Under Panamanian Law, corporations must have at least a President, a Secretary and a Treasurer, who are elected by the board of directors, and in addition, may have all the officers, agents and representatives determined by the board of directors, the Articles of Incorporation or the By-Laws, and who are to be elected in the manner established therein, and all of whom may be replaced at any time by resolution adopted by the majority of the members of the Board of Directors at a meeting thereof, or in any other manner set forth in the Articles of Incorporation or the By-Laws.

If so provided by the Articles of Incorporation or the By-Laws, the same person may hold two or more offices, although it is recommended that the President and Secretary be two different persons. Furthermore, in absence of a provision to the contrary in the Articles of Incorporation or the By-Laws, it is not necessary that a person be a member of the Board of Directors or Shareholder to be an officer of the corporation.

AMENDMENTS TO THE ARTICLES OF INCORPORATION

The Articles of Incorporation may be amended in the same form established for the execution of the Articles of Incorporation, including the registration thereof at the Public Registry office. Any amendments agreed prior to the issuance of shares shall be authorized by the incorporators and by all who have agreed to subscribe shares of stock. Upon issuance of shares, any amendments to the Articles of Incorporation shall be subscribed by either (a) the holders, or their voting rights, or (b) pursuant to a resolution adopted by the holders, or their representatives, of the majority of the shares referred to above.

PROCEDURE AFTER INCORPORATION

A. Corporate records and bookkeeping

A Panamanian corporation which does not operate in Panama is not required to file any financial reports or tax returns and may maintain its books of account in any manner it desires in any part of the world.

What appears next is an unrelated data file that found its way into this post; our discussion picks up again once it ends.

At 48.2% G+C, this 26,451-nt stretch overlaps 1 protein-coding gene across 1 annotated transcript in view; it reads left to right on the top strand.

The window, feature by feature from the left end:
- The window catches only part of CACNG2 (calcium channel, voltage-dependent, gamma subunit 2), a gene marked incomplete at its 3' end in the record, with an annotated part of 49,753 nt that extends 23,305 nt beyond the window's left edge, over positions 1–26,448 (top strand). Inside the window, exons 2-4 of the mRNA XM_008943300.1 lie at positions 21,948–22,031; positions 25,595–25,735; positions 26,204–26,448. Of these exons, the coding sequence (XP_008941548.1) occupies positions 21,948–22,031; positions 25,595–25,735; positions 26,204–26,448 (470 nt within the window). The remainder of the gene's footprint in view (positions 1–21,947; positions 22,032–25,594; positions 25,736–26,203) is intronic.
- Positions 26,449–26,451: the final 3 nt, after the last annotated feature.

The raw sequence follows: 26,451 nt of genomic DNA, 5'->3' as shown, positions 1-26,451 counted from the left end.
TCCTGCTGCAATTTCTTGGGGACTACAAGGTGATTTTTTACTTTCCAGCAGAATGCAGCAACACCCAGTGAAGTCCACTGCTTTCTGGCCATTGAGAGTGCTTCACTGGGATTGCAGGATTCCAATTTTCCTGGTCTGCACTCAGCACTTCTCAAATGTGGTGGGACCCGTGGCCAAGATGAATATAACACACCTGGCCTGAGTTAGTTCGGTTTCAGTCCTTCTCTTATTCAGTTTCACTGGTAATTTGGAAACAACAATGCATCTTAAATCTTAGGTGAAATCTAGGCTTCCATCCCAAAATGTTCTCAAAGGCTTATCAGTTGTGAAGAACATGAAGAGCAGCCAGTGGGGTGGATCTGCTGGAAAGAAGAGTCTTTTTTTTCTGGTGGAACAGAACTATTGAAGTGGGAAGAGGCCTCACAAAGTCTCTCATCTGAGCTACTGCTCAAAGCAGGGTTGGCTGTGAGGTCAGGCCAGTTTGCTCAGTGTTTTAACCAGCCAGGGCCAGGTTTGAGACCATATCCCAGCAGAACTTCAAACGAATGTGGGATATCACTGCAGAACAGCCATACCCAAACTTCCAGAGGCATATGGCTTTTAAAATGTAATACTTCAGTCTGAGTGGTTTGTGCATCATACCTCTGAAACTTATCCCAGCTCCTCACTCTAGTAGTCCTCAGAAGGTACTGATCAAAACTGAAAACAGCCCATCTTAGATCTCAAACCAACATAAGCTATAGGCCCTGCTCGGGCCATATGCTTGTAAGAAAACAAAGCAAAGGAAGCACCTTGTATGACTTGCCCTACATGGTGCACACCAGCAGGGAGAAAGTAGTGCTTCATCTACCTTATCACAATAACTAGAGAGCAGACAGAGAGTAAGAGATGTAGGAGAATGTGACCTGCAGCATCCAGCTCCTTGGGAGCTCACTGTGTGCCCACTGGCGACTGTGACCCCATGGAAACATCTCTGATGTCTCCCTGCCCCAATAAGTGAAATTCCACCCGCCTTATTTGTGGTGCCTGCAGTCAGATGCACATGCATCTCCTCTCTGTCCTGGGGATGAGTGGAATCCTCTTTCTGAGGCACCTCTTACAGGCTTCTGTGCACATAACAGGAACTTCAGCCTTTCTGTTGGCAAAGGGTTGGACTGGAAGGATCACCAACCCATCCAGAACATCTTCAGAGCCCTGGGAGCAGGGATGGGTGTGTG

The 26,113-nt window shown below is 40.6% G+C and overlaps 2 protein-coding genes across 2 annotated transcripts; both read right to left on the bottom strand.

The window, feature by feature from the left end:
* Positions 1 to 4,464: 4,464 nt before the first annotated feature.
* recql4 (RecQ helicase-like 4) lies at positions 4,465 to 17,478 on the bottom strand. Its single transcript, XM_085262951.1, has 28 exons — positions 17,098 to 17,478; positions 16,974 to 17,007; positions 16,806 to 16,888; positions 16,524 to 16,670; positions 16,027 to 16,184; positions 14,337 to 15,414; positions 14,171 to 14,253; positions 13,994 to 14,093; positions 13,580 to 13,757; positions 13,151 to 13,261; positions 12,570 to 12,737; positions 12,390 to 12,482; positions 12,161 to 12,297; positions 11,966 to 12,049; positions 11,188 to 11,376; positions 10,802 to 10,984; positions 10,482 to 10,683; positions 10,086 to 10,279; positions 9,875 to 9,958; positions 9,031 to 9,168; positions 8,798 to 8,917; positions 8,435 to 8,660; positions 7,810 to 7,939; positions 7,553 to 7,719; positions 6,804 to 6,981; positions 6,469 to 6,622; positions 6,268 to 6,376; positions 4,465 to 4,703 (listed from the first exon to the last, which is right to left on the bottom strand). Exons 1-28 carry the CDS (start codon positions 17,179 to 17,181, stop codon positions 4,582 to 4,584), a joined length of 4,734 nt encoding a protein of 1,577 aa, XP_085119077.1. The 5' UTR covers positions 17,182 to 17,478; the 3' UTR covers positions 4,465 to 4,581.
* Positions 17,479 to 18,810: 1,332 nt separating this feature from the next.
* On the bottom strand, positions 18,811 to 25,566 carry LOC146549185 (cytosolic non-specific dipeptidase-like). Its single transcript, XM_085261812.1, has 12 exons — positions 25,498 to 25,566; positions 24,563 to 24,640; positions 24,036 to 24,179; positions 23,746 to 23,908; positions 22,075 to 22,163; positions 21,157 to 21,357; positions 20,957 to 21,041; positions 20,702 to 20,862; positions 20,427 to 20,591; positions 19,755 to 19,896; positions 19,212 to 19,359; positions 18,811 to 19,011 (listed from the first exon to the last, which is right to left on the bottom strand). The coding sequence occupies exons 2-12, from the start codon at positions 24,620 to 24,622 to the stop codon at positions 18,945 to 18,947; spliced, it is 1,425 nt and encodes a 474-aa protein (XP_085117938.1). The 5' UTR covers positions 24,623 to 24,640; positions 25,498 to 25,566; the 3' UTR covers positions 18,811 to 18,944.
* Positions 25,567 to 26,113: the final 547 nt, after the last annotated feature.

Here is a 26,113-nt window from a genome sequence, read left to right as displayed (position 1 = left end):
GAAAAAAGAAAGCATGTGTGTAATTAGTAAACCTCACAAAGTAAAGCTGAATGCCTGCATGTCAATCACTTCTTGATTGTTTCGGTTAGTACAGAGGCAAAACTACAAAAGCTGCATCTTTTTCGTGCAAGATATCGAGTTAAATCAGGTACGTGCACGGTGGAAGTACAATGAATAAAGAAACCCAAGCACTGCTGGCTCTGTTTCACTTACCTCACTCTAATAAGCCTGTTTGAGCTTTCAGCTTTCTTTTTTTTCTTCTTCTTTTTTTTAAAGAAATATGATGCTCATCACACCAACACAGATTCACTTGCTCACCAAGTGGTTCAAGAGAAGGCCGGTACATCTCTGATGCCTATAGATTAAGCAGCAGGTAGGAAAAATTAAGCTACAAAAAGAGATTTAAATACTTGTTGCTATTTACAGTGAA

Panamanian corporations operating in Panama are required to file Income Tax Returns. No other financial reports, with the possible exception of certain statistical reports which may be requested by various government offices, and a municipal tax declaration are required.

All Panamanian corporations are required by law to have a Minute Book, in which the minutes of all meetings of shareholders and/or directors should be transcribed in chronological order, and a Stock Registry which should contain the data relating to the ownership and issuance of share certificates. If shares are issued in bearer form, an entry to that effect should be inserted upon the original issuance thereof.

Panamanian corporations which do business in Panama are required to have, as well, a Journal, a General Ledger and a Book of Inventories and Balances and to keep them pursuant to generally accepted accounting practices in Panama.

All corporate and accounting books must be bound and sealed by the proper authority in Panama.

 

B. Corporate resolutions

Under Panamanian Law, the resolutions or actions of either the Board of Directors or the Shareholders of the corporation should be recorded in the Minutes Book of the corporation.

Under certain circumstances, actions taken by either the Board of Directors or the Shareholders of the corporation will have to appear on record at the Public Registry. These circumstances are as follows:

w All amendments to the Articles of Incorporation or to the By-Laws, if these have been adopted and registered;

w Any changes in the composition of either the Board of Directors or officers of the corporation;

w Agreements to merge or dissolve the corporation.

Decree No. 130 of 1984 establishes the documentary requirements to be observed in respect of such acts or resolutions which should be registered, to wit:

1. The original, or a complete copy of the minutes, certified by the person who has acted as the secretary of the meeting or has presided over it;

2. A textual extract of the minutes, or a certificate of the resolution or adopted agreements whose recording is desired. The extract or certification must at least contain the following data:

w The date during which the meeting was held.

w The name of the person who presided over the meeting and the person who served as secretary, and, if they were not the President and Secretary of the company, respectively, a statement of justification why other persons acted as such;

w If it is a shareholder's meeting, the number of shares represented and its relation with the amount of outstanding stock or that the total number of outstanding shares was represented;

w If it is a board of directors' meeting, the name of all the directors present personally or by proxy;

w The form in which notice was given or the reason why it was not given, be it by waiver of notice of the persons who were entitled to receive notice, or by (all) the shareholders or directors being present, and having agreed to hold the meeting;

3. The documents referred to must be certified by the person who acted as secretary of the meeting or by who presided over it.

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This information has been provided by Patton, Moreno & Asvat